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Raptor Composite Aircraft

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TFF

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Airplane brakes are designed for one stop and a rest. A takeoff is considered a cooling cycle. First thing you did if you had to change a tire on an airliner was check the brake temperature. If it was really hot , you had to wait. You did not want it popping from heat if the overpressure plug didn’t go or that even. Always fun working on broken ABS systems testing. Good speed taxi and slamming on the brakes two or three times and hearing the tires go off like fireworks.

He has pretty big pads on his plane. They are nice brakes and wheels. His tires were fine.
 

TFF

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He has brakes that should take the heat treated right. They look like big twin brakes. They should have capacity. What real airplane does six rejected take offs in a row? It’s what he is doing. A lighter plane would be able to use lesser brakes.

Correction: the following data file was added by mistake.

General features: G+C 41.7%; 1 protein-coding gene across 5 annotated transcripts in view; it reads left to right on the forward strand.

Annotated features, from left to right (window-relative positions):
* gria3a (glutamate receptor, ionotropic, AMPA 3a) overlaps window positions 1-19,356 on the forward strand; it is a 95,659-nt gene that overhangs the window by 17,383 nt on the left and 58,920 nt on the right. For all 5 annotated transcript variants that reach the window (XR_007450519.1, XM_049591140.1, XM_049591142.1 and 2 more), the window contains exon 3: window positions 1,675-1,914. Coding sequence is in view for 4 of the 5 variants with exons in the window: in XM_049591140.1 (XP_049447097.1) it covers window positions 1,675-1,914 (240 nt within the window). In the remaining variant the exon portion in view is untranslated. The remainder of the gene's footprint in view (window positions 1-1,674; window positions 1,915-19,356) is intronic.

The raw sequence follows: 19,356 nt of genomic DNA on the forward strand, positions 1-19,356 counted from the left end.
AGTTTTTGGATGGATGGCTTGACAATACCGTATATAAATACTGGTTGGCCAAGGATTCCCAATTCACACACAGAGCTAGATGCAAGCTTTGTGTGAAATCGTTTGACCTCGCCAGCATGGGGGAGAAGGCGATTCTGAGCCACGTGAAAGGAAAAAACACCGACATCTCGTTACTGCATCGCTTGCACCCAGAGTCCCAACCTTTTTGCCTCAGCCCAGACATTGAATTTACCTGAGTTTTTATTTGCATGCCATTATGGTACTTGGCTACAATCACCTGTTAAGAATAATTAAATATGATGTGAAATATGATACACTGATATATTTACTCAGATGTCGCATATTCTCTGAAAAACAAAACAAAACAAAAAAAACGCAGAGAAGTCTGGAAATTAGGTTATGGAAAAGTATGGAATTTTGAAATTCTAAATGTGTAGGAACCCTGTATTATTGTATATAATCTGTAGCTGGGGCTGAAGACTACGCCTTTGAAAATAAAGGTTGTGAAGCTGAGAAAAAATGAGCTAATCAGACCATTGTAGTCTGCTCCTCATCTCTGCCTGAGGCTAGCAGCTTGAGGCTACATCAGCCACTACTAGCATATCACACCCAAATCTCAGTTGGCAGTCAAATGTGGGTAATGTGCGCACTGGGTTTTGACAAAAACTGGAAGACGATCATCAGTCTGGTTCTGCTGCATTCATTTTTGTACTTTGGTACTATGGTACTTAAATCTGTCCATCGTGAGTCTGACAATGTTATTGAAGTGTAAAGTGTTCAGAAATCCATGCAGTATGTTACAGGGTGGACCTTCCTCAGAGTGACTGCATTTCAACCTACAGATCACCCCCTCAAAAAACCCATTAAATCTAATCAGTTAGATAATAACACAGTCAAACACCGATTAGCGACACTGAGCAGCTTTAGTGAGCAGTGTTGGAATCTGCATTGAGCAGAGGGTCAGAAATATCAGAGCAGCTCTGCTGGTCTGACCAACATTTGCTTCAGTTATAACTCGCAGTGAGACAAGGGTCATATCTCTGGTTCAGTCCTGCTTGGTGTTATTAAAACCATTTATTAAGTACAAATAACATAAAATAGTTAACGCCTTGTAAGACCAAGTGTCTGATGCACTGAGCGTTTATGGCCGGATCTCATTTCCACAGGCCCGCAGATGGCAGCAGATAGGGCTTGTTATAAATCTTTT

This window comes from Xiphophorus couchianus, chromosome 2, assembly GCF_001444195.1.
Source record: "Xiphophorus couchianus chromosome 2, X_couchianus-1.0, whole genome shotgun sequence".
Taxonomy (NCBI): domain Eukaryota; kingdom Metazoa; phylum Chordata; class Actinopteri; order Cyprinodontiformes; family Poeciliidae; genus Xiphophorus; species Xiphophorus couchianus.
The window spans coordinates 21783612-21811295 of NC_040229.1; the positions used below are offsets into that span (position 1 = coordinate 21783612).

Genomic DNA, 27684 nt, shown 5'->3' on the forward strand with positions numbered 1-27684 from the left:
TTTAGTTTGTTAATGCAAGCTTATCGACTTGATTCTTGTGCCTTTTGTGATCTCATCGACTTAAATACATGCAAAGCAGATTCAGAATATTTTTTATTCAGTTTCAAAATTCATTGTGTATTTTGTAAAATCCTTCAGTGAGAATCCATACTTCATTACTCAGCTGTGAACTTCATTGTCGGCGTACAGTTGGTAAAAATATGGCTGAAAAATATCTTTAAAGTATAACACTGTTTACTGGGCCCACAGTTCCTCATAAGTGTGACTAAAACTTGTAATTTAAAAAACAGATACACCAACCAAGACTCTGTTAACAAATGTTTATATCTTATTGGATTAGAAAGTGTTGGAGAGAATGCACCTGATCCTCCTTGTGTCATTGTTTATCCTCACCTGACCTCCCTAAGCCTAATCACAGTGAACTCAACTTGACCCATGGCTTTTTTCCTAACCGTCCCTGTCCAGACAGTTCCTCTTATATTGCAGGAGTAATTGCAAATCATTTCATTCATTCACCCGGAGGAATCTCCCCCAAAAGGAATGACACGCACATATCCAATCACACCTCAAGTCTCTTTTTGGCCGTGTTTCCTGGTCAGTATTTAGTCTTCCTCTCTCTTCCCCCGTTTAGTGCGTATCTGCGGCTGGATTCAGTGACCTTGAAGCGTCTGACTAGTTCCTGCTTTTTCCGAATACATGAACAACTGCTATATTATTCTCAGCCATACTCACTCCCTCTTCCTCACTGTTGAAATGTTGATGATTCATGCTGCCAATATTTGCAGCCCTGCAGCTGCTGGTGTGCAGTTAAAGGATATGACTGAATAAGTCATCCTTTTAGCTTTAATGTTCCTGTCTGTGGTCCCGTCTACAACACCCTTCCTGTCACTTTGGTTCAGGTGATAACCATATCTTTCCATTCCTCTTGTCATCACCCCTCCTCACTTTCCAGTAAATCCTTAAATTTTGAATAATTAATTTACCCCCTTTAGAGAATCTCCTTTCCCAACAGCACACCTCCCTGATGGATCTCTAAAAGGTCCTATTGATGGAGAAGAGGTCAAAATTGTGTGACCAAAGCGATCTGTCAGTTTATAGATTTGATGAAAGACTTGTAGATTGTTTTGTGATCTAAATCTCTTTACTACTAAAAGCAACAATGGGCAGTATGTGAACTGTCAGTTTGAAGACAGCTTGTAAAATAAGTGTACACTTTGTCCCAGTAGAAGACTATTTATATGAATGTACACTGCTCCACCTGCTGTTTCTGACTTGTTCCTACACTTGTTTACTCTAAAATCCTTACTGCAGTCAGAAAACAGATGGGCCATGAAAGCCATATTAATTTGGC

flyboy2160

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If you look at the CFD photos on his website, it is SW. Since you haven't used it you may not be familiar but its pretty clear his CFD is all ********. His SR-22 comparison was a model he made, which means it's actually not 100% accurate, compounded by inaccurate software means his numbers are complete garbage.
No, you can't tell from his CFD photos which SW software he used. Flosim plots have the same legend arrangement. (I have fired up Cosmosflo and looked at samples, but I haven't actually run models with it.)
 
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wsimpso1

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I'm sure Wasabi commented on the rudder position/ergonomics. possibly he is 'riding' the brakes as he pedals away at the rudder, would account for the glazing.!!! 🤔
Justin commented on how the brake/rudder pedal geometry almost ensures that the brakes be applied when rudder is applied. How so? Looking at both video and SW shots that PM supplied, the rudder pedals pivot immediately forward of the bottom of the pedal. Then the bottom of the pedal is quite low. So to get only ground steering and rudder but not brakes requires you to somehow get only the very bottom part of the pedal. I suspect that is about impossible. When you sit in the plane and put your feet in a more or less nominal position on the pedals, you end up getting brakes as well as ground steering and rudder movement.... Maybe if you deflect your ankle and toes as if you were wearing a pair of stilleto heels this might work.